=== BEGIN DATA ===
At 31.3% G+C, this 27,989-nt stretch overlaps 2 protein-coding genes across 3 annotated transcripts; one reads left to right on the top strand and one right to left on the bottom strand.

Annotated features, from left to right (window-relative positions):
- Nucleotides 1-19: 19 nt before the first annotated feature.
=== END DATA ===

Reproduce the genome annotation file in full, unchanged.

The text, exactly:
At 31.3% G+C, this 27,989-nt stretch overlaps 2 protein-coding genes across 3 annotated transcripts; one reads left to right on the top strand and one right to left on the bottom strand.

Annotated features, from left to right (window-relative positions):
- Nucleotides 1-19: 19 nt before the first annotated feature.